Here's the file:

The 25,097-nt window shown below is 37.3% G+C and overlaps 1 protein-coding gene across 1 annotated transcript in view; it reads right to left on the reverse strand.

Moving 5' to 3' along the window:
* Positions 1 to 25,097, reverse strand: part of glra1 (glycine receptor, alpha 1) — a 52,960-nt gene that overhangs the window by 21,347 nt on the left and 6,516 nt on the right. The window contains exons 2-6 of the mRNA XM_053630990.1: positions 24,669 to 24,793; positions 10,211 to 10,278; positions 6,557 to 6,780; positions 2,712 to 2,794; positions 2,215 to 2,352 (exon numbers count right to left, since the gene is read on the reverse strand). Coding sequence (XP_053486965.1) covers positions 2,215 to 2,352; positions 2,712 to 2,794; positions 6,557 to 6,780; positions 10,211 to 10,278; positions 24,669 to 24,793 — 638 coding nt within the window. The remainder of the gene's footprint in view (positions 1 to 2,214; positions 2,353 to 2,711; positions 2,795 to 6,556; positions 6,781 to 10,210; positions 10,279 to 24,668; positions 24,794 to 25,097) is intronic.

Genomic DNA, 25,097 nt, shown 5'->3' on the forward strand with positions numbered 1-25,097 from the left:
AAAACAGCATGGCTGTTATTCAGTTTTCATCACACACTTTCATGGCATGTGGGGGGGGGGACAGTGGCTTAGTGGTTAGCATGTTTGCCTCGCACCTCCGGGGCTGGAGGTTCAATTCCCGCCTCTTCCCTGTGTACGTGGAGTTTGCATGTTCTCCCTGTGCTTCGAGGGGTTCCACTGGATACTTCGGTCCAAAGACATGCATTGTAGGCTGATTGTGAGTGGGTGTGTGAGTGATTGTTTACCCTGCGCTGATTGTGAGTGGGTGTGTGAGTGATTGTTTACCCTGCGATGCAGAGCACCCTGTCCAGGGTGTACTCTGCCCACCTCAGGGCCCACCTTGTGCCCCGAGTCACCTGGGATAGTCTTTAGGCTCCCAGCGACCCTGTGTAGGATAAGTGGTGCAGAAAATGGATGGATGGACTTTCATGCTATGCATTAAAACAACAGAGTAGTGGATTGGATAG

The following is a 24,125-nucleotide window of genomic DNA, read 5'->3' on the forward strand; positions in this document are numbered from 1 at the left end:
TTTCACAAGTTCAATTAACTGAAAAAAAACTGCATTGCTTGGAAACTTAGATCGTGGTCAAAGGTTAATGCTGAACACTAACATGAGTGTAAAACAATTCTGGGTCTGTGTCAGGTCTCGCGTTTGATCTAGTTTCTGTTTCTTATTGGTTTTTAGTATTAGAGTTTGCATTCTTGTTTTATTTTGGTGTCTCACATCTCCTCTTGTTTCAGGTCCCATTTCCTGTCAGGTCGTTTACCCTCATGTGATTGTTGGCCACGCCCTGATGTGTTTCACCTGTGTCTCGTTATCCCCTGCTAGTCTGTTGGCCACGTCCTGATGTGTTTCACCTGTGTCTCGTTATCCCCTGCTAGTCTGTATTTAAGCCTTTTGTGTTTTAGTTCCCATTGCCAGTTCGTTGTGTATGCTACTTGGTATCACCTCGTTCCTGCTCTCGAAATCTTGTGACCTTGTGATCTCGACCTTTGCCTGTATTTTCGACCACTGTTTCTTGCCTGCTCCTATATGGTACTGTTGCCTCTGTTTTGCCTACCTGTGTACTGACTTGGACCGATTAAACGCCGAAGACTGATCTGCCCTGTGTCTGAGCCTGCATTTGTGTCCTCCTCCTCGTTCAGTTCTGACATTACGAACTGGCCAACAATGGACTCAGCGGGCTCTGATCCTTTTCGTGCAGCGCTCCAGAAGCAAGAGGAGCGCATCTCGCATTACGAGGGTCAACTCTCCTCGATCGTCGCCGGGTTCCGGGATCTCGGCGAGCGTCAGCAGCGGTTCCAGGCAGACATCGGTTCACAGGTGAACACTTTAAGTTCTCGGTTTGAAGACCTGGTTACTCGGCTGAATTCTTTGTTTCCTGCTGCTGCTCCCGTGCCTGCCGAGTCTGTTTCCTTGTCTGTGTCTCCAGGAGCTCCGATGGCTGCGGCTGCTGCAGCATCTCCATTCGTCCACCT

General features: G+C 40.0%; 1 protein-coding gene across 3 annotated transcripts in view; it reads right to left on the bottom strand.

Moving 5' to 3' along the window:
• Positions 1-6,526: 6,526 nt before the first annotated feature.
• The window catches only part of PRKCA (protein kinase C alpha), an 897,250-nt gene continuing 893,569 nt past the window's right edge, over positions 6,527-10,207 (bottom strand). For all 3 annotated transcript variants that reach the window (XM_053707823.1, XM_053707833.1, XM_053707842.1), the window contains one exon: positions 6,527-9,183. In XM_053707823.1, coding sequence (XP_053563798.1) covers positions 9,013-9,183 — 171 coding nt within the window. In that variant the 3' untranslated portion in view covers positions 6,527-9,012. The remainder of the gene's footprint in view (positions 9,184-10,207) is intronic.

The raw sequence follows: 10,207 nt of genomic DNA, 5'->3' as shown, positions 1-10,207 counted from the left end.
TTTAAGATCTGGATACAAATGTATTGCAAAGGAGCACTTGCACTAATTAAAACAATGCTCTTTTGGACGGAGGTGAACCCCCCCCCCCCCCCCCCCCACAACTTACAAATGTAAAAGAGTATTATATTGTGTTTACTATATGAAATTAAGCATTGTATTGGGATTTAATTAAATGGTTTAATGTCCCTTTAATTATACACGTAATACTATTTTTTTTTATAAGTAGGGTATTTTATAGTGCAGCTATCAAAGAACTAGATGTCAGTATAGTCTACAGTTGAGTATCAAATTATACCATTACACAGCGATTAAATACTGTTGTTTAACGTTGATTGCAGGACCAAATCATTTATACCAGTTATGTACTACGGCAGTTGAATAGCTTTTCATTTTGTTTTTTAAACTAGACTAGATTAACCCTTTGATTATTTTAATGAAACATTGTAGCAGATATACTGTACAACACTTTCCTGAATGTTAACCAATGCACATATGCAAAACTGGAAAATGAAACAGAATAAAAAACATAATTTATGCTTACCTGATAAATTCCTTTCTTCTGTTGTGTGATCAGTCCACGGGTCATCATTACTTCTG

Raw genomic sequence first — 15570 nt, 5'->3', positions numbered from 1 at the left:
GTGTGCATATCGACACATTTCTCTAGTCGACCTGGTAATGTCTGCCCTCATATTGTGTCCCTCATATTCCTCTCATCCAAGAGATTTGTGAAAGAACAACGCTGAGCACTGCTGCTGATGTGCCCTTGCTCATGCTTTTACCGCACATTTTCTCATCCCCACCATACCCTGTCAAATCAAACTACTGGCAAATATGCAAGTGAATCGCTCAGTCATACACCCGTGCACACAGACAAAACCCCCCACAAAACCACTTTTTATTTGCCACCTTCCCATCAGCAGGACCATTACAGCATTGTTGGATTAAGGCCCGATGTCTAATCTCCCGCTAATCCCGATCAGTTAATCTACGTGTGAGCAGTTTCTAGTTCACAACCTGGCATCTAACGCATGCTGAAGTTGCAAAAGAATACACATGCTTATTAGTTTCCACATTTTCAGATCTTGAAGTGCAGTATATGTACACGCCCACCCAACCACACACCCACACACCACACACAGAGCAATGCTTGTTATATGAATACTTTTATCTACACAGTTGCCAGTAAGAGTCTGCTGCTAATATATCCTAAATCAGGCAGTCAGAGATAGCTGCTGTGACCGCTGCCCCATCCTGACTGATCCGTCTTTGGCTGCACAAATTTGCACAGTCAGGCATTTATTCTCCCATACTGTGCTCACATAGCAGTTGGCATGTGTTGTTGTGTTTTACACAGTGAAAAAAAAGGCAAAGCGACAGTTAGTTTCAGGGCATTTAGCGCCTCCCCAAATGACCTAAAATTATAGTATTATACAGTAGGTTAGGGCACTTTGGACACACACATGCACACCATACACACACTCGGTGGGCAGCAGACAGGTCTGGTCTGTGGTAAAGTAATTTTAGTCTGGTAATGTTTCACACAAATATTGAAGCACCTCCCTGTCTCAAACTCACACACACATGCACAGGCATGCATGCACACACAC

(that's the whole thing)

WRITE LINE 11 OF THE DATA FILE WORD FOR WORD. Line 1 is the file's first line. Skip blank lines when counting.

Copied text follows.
• The window catches only part of PRKCA (protein kinase C alpha), an 897,250-nt gene continuing 893,569 nt past the window's right edge, over positions 6,527-10,207 (bottom strand). For all 3 annotated transcript variants that reach the window (XM_053707823.1, XM_053707833.1, XM_053707842.1), the window contains one exon: positions 6,527-9,183. In XM_053707823.1, coding sequence (XP_053563798.1) covers positions 9,013-9,183 — 171 coding nt within the window. In that variant the 3' untranslated portion in view covers positions 6,527-9,012. The remainder of the gene's footprint in view (positions 9,184-10,207) is intronic.